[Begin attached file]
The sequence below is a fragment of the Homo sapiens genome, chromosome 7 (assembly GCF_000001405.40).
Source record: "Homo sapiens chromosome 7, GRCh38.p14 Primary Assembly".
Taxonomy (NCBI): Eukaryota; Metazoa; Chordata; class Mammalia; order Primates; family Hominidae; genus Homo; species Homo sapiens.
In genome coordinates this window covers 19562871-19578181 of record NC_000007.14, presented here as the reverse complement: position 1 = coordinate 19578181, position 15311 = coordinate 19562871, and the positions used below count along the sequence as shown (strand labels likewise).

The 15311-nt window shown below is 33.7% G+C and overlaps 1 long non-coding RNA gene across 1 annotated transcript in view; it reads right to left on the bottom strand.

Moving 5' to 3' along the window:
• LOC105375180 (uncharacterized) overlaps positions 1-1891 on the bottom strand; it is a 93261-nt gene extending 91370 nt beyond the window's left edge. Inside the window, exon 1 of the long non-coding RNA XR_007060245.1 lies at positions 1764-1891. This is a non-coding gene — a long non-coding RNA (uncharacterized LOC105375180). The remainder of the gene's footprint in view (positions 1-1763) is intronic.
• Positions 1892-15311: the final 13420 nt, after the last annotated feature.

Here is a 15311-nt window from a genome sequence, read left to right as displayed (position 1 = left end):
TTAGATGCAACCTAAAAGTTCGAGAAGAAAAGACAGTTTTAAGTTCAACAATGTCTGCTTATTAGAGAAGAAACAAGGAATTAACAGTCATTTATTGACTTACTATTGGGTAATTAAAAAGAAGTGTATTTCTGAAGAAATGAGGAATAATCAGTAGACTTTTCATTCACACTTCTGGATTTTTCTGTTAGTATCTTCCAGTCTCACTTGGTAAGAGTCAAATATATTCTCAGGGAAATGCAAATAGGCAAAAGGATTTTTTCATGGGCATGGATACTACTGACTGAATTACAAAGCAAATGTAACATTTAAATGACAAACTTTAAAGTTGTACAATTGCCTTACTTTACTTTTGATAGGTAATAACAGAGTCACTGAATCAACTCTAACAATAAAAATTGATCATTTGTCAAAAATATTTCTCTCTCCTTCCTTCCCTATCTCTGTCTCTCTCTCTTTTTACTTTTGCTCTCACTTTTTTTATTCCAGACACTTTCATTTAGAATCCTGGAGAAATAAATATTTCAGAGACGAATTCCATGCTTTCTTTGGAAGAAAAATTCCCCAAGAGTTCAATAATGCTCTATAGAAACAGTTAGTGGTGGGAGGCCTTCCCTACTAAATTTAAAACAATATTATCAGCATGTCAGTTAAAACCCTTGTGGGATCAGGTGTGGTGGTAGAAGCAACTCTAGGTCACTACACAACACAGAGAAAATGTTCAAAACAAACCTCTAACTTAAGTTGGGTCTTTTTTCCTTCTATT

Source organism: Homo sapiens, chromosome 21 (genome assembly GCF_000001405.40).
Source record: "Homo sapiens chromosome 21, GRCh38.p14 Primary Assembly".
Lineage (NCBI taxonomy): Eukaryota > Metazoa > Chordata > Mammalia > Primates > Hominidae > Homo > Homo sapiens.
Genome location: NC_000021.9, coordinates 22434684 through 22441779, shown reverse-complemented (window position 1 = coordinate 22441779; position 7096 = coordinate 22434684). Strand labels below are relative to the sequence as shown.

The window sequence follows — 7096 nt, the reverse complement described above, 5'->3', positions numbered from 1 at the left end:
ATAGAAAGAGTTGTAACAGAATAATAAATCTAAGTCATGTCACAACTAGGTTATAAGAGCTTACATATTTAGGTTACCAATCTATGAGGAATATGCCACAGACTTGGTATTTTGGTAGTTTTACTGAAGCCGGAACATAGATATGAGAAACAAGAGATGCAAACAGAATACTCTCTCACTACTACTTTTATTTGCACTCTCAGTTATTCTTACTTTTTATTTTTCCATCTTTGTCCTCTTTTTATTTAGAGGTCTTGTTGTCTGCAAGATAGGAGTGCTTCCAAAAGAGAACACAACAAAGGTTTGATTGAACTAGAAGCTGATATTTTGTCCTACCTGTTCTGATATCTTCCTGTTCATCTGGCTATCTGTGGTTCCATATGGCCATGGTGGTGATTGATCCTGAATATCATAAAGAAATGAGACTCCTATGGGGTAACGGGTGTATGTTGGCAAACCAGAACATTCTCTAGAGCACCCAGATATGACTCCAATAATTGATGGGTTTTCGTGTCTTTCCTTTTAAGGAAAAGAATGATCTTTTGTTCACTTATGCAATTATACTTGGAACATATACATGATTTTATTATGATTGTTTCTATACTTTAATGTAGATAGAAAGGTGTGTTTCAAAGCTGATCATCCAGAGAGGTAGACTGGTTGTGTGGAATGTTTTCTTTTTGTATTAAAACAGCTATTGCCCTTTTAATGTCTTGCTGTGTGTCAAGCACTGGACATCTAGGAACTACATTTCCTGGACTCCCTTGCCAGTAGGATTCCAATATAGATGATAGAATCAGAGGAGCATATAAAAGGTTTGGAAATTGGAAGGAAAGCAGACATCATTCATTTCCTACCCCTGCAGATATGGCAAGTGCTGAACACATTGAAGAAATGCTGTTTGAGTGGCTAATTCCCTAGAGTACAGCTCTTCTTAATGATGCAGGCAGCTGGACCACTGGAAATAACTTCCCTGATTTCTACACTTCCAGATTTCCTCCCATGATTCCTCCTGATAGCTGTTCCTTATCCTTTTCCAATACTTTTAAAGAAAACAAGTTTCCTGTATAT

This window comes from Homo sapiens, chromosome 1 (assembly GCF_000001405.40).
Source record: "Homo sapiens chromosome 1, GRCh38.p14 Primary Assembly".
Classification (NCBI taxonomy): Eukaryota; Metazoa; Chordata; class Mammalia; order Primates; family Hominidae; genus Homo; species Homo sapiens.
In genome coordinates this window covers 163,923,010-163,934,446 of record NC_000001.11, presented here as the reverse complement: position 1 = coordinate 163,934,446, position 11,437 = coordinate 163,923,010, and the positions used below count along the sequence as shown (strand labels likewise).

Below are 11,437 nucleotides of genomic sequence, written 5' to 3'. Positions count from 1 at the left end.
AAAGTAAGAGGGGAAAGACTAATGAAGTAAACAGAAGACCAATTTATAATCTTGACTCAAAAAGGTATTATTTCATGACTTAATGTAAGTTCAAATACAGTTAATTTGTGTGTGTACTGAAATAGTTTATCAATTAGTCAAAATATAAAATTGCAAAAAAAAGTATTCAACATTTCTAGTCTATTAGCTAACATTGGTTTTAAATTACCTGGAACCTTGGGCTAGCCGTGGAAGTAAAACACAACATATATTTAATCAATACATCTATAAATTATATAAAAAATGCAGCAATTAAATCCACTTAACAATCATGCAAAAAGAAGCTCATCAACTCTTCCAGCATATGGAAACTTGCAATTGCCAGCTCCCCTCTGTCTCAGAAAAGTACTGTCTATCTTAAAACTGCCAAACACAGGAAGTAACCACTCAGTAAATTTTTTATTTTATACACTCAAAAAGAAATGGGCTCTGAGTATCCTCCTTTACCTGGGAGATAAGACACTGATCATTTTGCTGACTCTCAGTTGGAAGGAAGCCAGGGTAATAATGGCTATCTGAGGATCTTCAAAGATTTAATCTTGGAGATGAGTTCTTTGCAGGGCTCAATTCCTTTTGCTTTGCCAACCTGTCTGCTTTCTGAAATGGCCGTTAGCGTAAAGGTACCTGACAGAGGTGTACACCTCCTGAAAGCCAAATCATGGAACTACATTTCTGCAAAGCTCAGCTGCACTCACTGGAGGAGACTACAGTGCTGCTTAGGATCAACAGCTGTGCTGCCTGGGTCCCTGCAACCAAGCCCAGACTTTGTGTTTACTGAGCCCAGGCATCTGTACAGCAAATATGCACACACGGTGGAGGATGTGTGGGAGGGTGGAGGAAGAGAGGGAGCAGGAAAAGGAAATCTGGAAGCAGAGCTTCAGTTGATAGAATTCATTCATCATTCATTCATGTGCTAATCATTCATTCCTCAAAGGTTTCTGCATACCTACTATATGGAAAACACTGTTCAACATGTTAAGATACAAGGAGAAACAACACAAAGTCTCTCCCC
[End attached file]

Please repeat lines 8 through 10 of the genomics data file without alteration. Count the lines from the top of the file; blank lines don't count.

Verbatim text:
• Positions 1892-15311: the final 13420 nt, after the last annotated feature.

Here is a 15311-nt window from a genome sequence, read left to right as displayed (position 1 = left end):
TTAGATGCAACCTAAAAGTTCGAGAAGAAAAGACAGTTTTAAGTTCAACAATGTCTGCTTATTAGAGAAGAAACAAGGAATTAACAGTCATTTATTGACTTACTATTGGGTAATTAAAAAGAAGTGTATTTCTGAAGAAATGAGGAATAATCAGTAGACTTTTCATTCACACTTCTGGATTTTTCTGTTAGTATCTTCCAGTCTCACTTGGTAAGAGTCAAATATATTCTCAGGGAAATGCAAATAGGCAAAAGGATTTTTTCATGGGCATGGATACTACTGACTGAATTACAAAGCAAATGTAACATTTAAATGACAAACTTTAAAGTTGTACAATTGCCTTACTTTACTTTTGATAGGTAATAACAGAGTCACTGAATCAACTCTAACAATAAAAATTGATCATTTGTCAAAAATATTTCTCTCTCCTTCCTTCCCTATCTCTGTCTCTCTCTCTTTTTACTTTTGCTCTCACTTTTTTTATTCCAGACACTTTCATTTAGAATCCTGGAGAAATAAATATTTCAGAGACGAATTCCATGCTTTCTTTGGAAGAAAAATTCCCCAAGAGTTCAATAATGCTCTATAGAAACAGTTAGTGGTGGGAGGCCTTCCCTACTAAATTTAAAACAATATTATCAGCATGTCAGTTAAAACCCTTGTGGGATCAGGTGTGGTGGTAGAAGCAACTCTAGGTCACTACACAACACAGAGAAAATGTTCAAAACAAACCTCTAACTTAAGTTGGGTCTTTTTTCCTTCTATT